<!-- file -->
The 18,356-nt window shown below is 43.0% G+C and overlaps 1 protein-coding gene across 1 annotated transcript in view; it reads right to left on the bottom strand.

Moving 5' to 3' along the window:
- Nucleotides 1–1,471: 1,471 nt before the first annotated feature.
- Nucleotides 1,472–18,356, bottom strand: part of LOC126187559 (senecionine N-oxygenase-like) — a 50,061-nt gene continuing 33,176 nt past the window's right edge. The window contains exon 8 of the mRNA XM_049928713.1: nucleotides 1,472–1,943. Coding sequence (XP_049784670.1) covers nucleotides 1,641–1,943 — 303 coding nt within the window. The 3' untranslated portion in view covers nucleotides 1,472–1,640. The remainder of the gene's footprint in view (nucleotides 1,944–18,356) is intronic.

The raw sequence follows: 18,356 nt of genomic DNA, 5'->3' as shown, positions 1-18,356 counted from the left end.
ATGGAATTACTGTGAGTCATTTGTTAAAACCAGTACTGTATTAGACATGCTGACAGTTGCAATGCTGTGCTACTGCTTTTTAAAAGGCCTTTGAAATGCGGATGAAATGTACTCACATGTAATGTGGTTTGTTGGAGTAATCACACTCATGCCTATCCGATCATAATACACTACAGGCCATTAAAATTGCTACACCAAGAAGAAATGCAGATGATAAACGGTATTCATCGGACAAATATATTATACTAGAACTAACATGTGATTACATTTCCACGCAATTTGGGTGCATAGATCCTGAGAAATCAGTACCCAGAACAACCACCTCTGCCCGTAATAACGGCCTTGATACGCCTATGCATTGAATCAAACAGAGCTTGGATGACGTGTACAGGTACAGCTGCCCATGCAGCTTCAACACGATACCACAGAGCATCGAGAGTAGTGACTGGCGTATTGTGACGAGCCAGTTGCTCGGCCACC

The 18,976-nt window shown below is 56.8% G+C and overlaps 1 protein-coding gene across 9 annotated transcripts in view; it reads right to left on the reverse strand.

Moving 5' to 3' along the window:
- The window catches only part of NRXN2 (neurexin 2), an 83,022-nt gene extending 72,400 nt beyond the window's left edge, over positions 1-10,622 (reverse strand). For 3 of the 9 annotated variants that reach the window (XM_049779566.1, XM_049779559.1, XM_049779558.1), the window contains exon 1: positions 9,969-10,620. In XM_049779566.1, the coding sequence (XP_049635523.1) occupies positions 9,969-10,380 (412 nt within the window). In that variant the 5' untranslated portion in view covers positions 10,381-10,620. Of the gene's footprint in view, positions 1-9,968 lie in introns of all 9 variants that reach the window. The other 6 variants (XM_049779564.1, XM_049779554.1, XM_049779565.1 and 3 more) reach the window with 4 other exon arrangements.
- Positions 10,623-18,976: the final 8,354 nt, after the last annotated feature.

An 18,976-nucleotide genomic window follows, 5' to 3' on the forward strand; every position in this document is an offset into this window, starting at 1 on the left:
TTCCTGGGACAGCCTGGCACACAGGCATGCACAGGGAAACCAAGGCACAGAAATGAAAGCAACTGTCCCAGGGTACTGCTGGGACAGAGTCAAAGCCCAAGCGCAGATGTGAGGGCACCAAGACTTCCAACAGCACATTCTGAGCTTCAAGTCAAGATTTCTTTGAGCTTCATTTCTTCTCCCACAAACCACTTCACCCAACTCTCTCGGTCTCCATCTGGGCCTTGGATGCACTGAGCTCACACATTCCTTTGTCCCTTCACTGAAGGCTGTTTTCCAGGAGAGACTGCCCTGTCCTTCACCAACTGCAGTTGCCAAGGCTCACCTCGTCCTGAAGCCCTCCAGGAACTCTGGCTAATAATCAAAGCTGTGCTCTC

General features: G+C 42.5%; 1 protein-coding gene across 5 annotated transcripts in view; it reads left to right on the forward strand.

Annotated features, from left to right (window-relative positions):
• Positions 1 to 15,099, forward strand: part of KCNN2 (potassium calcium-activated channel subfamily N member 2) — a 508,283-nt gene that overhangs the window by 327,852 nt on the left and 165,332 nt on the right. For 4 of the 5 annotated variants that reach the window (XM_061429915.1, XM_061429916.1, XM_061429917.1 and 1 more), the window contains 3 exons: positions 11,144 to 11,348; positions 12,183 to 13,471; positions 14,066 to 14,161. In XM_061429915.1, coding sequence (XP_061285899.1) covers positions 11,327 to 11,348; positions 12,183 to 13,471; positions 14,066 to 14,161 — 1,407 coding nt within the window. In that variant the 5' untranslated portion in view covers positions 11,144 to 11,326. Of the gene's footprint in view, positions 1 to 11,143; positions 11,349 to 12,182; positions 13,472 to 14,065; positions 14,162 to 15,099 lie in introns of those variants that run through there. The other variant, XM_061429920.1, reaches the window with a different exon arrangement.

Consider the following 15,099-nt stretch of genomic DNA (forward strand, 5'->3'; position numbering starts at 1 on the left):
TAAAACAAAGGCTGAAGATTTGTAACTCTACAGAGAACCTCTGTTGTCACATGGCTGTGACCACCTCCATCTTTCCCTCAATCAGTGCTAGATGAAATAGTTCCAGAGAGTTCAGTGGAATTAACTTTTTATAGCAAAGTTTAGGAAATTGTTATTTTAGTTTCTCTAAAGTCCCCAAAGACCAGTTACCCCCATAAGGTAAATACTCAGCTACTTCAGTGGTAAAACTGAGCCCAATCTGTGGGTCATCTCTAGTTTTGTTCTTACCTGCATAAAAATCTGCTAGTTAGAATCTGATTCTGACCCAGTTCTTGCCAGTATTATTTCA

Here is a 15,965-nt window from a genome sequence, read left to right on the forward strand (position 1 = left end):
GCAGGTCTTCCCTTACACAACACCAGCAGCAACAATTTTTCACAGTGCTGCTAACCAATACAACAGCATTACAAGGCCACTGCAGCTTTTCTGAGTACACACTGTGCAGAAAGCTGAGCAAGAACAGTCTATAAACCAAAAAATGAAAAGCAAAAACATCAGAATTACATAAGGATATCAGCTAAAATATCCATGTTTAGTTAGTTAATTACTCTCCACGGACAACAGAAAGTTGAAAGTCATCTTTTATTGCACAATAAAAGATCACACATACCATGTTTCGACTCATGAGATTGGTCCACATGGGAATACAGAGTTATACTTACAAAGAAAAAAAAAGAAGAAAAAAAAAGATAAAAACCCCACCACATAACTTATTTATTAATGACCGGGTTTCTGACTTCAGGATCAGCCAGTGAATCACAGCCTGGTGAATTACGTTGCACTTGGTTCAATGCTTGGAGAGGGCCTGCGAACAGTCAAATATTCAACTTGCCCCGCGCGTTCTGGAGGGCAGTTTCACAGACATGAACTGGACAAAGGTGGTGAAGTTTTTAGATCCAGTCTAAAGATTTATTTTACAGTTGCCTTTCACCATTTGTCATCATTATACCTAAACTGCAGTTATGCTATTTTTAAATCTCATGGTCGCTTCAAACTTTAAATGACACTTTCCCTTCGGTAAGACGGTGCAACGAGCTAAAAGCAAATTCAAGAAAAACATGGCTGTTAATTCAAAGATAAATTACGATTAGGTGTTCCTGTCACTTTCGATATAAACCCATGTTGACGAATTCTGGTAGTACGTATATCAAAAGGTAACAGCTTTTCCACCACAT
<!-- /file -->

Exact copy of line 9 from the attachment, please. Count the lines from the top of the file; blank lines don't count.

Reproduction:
- The window catches only part of NRXN2 (neurexin 2), an 83,022-nt gene extending 72,400 nt beyond the window's left edge, over positions 1-10,622 (reverse strand). For 3 of the 9 annotated variants that reach the window (XM_049779566.1, XM_049779559.1, XM_049779558.1), the window contains exon 1: positions 9,969-10,620. In XM_049779566.1, the coding sequence (XP_049635523.1) occupies positions 9,969-10,380 (412 nt within the window). In that variant the 5' untranslated portion in view covers positions 10,381-10,620. Of the gene's footprint in view, positions 1-9,968 lie in introns of all 9 variants that reach the window. The other 6 variants (XM_049779564.1, XM_049779554.1, XM_049779565.1 and 3 more) reach the window with 4 other exon arrangements.